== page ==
FROM CHICAGO: THE NRG ENSEMBLE
Mars Williams: tenor, alto, soprano and sopranino saxophones, clarinet, didgeridoo, toy horns, wood flutes, whistles…
Dave Rempis: tenor, alto, baritone saxophones
Brian Sandstrom: acoustic bass, electric guitar, trumpet
Kent Kessler: acoustic and electric basses, trombone, didgeridoo
Steve Hunt: drums, vibraphone, percussion
Fred Lonberg-Holm: cello, guitar, cornet
The NRG Ensemble was formed in the late 1970s by Hal Russell (1926-1992), a journeyman drummer who’d been seduced in his 40s by the siren sounds of Albert Ayler and took up the saxophone. Russell and the younger musicians he recruited into NRG kept free jazz alive in Chicago during the lean years of the 80’s, playing their face-peeling tunes—characterized by tight horn charts, woolly solos, and a prankish sense of humor—mostly in galleries, lofts, and tiny clubs. After Russell died, saxophonist Mars Williams (Psychedelic Furs, Liquid Soul, Extraordinary Popular Delusions) kept the group going with a succession of reedists in Russell’s spot, beginning with Ken Vandermark, and currently Dave Rempis, and along with NRG veterans Brian Sandstrom, Kent Kessler and Steve Hunt, they recorded three albums of original & Hal Russell compositions.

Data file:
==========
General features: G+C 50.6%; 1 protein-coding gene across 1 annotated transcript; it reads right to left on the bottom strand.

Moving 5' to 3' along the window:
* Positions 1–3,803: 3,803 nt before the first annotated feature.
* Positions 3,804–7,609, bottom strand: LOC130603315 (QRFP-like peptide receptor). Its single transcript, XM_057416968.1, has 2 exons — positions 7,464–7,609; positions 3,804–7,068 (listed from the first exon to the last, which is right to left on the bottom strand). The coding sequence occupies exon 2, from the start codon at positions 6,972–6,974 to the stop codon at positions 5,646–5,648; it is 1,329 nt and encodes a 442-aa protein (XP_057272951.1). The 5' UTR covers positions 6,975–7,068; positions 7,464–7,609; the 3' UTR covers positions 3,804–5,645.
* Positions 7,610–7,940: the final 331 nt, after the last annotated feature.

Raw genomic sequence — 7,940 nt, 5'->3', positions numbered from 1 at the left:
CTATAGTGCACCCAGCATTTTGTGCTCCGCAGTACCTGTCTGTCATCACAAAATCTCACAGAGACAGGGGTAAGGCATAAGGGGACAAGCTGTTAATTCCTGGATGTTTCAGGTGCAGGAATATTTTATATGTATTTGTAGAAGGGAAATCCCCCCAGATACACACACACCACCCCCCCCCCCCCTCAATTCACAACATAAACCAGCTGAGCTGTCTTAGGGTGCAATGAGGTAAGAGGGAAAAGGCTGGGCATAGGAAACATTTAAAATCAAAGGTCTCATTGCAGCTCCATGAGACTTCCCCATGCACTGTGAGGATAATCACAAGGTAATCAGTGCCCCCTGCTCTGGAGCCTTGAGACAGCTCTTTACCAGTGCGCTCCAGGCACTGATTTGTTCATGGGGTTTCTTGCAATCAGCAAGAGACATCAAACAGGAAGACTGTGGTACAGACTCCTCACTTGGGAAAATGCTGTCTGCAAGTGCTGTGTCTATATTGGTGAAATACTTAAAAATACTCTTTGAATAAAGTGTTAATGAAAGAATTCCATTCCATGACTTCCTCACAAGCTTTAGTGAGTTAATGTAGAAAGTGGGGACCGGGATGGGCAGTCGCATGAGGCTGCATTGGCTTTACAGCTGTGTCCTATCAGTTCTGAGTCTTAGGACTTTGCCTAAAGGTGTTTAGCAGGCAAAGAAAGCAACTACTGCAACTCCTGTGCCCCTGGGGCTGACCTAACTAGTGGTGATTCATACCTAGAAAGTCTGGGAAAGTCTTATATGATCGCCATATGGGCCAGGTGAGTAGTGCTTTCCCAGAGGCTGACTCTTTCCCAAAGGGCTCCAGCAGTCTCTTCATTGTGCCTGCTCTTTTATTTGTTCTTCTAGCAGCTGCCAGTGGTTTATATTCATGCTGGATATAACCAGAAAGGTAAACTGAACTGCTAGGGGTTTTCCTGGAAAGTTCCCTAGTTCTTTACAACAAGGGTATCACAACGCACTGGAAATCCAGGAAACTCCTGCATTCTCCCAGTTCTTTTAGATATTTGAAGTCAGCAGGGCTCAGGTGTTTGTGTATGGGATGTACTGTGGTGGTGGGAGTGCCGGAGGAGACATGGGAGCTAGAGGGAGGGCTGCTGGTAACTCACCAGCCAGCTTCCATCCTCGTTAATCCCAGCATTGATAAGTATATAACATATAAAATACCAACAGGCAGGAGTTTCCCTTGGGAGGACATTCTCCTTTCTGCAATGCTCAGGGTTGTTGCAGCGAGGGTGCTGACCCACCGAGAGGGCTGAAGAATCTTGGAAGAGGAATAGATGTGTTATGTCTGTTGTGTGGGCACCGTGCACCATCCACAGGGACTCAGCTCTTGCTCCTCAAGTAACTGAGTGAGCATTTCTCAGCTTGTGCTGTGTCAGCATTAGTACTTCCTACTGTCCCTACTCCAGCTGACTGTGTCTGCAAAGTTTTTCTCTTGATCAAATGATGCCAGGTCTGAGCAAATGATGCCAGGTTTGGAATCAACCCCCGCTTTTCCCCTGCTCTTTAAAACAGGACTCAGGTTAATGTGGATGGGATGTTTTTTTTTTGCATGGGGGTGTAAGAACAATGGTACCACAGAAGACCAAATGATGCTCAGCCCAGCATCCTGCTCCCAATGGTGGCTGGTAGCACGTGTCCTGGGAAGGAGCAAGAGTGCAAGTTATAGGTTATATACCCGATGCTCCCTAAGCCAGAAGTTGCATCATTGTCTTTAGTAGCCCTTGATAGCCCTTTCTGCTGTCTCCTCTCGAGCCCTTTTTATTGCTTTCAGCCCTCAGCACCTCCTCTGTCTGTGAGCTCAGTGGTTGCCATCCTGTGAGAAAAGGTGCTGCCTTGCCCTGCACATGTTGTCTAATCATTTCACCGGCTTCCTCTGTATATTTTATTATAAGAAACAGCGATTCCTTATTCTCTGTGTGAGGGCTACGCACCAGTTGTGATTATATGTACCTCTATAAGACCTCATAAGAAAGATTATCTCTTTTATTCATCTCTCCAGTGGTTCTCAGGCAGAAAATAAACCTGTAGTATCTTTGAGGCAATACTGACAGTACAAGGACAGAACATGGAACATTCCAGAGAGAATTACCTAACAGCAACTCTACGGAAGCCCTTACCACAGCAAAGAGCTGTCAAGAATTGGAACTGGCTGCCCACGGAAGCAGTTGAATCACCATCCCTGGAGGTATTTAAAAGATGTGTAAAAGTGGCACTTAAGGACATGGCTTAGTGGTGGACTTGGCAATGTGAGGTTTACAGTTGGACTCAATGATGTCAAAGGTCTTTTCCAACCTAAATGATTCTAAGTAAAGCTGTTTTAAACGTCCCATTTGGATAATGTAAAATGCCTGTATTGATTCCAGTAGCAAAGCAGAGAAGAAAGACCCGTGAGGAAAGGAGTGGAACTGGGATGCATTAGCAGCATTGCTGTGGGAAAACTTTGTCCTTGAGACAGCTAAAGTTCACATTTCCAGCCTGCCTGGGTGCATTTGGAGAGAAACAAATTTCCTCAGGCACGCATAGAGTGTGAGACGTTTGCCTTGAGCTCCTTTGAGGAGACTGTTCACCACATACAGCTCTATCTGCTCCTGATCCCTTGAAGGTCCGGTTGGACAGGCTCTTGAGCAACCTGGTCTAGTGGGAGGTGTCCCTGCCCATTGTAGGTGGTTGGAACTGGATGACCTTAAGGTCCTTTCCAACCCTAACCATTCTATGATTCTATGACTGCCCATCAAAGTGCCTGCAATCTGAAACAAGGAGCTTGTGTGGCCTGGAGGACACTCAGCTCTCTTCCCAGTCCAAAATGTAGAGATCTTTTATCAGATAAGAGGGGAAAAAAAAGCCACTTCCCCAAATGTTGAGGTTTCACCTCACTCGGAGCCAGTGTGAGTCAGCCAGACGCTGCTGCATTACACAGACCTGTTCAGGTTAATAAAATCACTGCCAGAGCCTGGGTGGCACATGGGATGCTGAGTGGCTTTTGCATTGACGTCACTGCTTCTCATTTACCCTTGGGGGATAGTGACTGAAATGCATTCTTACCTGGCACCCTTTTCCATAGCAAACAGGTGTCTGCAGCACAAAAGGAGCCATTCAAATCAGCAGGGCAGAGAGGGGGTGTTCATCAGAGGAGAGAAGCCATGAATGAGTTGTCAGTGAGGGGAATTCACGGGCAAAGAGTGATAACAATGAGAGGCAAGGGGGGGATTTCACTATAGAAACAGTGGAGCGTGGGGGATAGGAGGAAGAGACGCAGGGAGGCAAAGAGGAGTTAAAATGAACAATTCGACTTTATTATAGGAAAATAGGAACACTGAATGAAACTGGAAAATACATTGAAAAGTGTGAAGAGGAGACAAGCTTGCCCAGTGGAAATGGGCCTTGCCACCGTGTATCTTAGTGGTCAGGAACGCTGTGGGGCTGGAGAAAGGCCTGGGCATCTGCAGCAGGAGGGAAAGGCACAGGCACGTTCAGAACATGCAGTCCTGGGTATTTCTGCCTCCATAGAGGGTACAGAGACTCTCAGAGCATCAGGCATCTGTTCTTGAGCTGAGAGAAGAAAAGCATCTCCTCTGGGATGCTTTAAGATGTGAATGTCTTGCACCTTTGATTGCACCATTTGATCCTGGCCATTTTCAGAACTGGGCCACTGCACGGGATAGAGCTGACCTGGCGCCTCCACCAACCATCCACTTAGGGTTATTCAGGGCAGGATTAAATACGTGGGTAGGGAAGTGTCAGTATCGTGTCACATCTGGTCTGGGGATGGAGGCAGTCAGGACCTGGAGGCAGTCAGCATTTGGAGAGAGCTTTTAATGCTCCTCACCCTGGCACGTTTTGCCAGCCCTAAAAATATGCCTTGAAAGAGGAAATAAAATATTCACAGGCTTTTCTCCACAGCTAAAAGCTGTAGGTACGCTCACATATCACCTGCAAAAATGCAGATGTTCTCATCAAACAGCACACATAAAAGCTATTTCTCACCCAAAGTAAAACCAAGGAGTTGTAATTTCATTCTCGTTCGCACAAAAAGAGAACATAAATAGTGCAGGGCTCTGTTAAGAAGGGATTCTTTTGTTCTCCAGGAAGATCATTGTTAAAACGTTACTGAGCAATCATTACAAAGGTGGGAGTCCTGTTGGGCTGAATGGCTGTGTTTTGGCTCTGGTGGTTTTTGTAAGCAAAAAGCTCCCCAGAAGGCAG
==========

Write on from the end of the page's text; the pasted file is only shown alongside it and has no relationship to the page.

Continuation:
With the revamped and revitalized NRG Ensemble, the group draws upon lessons learned during the long apprenticeship with the late Hal Russell but is also striking out in uncharted directions, harnessing free jazz intensity to rock’s sound and fury onto fiendishly tight arrangements, at all times revealing a group understanding that verges on the telepathic. The labyrinthine, furiously swinging saxophone exchanges between Mars Williams and Dave Rempis reinvent the concept of the “tenor battle”. The group’s multi-instrumentalism – at its most extreme in Brian Sandstrom’s rotation between electric guitar, acoustic bass and trumpet and Fred Lonberg-Holm’s cello, electronics, guitar and cornet, frequently gives the ensemble the reach of a big band. Steve Hunt’s inventive drumming and Kent Kessler’s strong, muscular bass propel the group forward.